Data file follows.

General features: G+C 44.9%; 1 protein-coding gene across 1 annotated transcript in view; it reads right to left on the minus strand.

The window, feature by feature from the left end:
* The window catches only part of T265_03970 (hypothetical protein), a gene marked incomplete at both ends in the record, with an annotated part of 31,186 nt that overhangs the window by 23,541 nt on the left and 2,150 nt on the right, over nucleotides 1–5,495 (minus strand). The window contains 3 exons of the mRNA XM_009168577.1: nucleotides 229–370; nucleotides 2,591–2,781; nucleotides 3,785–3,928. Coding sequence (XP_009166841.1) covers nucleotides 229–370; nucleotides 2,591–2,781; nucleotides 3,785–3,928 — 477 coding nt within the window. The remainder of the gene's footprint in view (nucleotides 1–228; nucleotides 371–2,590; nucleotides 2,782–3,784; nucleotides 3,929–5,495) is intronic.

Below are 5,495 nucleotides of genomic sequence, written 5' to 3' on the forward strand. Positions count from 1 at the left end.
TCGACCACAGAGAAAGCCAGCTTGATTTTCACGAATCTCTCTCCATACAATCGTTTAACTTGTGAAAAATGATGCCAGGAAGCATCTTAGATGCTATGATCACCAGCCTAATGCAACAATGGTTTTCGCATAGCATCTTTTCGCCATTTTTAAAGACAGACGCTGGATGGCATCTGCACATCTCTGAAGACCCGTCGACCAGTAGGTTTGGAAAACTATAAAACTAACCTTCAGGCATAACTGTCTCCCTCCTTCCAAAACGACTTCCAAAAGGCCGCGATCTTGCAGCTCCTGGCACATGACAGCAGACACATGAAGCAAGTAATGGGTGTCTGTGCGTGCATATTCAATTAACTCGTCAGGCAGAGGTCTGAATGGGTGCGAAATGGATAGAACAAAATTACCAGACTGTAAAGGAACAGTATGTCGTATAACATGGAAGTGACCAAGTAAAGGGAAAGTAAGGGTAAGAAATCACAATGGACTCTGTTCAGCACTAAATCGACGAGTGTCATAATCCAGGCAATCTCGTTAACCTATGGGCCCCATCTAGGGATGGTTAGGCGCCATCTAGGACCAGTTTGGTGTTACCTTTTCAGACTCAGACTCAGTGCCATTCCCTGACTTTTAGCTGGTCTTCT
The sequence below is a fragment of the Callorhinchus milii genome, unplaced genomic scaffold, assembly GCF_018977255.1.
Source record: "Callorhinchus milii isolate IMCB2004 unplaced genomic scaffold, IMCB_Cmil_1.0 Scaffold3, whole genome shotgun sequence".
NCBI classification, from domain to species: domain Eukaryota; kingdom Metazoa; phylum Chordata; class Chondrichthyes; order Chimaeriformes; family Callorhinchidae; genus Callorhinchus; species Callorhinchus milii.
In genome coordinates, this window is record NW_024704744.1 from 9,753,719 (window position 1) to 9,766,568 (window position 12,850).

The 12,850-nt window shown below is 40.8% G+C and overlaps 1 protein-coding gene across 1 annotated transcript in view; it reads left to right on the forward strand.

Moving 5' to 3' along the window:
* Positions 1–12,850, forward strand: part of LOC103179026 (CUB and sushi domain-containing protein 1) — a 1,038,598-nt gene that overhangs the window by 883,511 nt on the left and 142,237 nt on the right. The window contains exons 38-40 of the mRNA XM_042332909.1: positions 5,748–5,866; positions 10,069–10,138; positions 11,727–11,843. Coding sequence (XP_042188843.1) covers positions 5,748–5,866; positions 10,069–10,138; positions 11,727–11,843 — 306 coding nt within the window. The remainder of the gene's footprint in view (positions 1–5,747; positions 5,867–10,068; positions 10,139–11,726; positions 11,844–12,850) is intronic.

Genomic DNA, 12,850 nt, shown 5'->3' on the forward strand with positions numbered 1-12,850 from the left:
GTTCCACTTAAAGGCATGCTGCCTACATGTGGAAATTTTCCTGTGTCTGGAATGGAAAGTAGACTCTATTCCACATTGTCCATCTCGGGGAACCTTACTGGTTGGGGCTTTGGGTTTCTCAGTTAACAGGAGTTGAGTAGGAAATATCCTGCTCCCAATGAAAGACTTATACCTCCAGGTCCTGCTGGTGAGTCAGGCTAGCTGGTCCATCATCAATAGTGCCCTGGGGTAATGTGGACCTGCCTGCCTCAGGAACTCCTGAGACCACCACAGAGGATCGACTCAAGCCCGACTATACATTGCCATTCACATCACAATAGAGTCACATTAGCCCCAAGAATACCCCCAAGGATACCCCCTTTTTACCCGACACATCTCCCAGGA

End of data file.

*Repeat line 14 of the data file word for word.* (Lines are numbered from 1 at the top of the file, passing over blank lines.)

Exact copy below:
GTTCCACTTAAAGGCATGCTGCCTACATGTGGAAATTTTCCTGTGTCTGGAATGGAAAGTAGACTCTATTCCACATTGTCCATCTCGGGGAACCTTACTGGTTGGGGCTTTGGGTTTCTCAGTTAACAGGAGTTGAGTAGGAAATATCCTGCTCCCAATGAAAGACTTATACCTCCAGGTCCTGCTGGTGAGTCAGGCTAGCTGGTCCATCATCAATAGTGCCCTGGGGTAATGTGGACCTGCCTGCCTCAGGAACTCCTGAGACCACCACAGAGGATCGACTCAAGCCCGACTATACATTGCCATTCACATCACAATAGAGTCACATTAGCCCCAAGAATACCCCCAAGGATACCCCCTTTTTACCCGACACATCTCCCAGGA